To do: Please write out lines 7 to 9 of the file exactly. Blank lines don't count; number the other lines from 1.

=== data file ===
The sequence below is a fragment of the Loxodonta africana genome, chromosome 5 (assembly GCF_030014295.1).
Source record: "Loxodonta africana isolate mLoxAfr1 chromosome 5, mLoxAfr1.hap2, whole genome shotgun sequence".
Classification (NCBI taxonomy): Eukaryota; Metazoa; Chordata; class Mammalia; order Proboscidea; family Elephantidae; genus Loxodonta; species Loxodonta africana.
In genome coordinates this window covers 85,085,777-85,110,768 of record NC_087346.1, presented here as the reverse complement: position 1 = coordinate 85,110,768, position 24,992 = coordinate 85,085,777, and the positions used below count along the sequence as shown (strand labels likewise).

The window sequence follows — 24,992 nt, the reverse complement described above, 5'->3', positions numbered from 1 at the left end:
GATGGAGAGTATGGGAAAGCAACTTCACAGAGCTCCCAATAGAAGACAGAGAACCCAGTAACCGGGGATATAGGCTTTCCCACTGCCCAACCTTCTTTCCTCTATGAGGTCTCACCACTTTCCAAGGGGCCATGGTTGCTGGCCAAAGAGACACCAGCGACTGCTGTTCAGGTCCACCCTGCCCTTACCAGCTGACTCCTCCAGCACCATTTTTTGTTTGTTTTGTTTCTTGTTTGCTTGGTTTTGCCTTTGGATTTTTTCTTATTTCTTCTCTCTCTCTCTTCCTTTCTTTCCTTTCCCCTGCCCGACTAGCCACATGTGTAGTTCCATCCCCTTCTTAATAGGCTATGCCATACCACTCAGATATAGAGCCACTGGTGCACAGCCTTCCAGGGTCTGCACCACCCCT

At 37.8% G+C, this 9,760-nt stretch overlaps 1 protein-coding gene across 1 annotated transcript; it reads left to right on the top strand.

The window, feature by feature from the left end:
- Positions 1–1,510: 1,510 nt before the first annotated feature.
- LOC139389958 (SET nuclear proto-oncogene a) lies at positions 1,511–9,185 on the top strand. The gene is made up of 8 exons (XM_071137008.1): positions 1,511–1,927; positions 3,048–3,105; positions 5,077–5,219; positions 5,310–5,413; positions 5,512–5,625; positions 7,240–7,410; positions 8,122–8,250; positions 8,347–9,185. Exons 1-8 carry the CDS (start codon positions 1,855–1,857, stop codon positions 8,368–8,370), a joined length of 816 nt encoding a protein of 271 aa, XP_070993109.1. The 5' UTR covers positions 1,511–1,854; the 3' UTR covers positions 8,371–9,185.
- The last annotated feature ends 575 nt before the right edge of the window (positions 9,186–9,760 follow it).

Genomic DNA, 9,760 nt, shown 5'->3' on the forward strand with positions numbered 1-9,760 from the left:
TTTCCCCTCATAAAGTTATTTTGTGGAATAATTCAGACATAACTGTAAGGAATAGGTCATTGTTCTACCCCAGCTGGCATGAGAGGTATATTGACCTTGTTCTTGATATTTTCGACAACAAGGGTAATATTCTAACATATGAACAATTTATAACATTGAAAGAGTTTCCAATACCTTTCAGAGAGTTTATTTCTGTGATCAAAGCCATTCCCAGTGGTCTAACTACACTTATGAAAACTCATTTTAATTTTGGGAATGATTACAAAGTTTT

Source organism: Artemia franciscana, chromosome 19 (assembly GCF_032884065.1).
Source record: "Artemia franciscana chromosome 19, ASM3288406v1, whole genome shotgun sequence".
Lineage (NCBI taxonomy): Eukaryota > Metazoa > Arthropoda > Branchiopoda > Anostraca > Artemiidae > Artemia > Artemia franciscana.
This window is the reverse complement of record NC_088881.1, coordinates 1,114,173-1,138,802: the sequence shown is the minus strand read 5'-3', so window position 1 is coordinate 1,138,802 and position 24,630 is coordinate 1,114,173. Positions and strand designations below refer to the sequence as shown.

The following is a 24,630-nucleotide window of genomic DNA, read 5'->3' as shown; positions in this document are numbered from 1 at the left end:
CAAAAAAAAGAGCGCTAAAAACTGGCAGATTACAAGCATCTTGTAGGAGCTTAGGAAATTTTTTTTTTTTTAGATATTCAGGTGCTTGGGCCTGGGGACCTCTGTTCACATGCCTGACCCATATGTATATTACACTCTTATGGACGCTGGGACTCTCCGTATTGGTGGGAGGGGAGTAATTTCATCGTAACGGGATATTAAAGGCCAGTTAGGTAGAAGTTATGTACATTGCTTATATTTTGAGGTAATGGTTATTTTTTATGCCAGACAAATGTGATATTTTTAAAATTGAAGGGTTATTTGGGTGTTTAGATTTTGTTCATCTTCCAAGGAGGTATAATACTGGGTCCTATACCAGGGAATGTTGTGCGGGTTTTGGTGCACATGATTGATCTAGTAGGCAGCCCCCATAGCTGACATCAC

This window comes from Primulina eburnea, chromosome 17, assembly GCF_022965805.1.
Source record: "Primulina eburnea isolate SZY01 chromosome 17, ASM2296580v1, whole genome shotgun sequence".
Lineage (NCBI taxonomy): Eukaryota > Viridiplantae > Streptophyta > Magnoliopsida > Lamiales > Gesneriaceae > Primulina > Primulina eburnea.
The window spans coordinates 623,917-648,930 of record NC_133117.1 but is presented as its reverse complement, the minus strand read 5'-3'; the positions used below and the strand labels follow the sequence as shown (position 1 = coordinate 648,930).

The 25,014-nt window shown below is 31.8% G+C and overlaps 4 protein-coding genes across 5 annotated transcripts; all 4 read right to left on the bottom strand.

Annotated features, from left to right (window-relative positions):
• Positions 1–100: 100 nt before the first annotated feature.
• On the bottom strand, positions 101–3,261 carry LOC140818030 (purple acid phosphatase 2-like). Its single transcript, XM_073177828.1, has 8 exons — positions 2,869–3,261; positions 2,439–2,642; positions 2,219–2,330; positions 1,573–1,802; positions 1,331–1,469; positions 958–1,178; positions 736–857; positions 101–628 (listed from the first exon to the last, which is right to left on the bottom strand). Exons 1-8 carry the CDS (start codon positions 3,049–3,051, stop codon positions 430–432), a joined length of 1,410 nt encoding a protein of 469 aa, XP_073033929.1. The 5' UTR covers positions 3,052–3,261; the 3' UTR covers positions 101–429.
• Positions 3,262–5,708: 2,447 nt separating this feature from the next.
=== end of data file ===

At 37.8% G+C, this 9,760-nt stretch overlaps 1 protein-coding gene across 1 annotated transcript; it reads left to right on the top strand.

The window, feature by feature from the left end:
- Positions 1–1,510: 1,510 nt before the first annotated feature.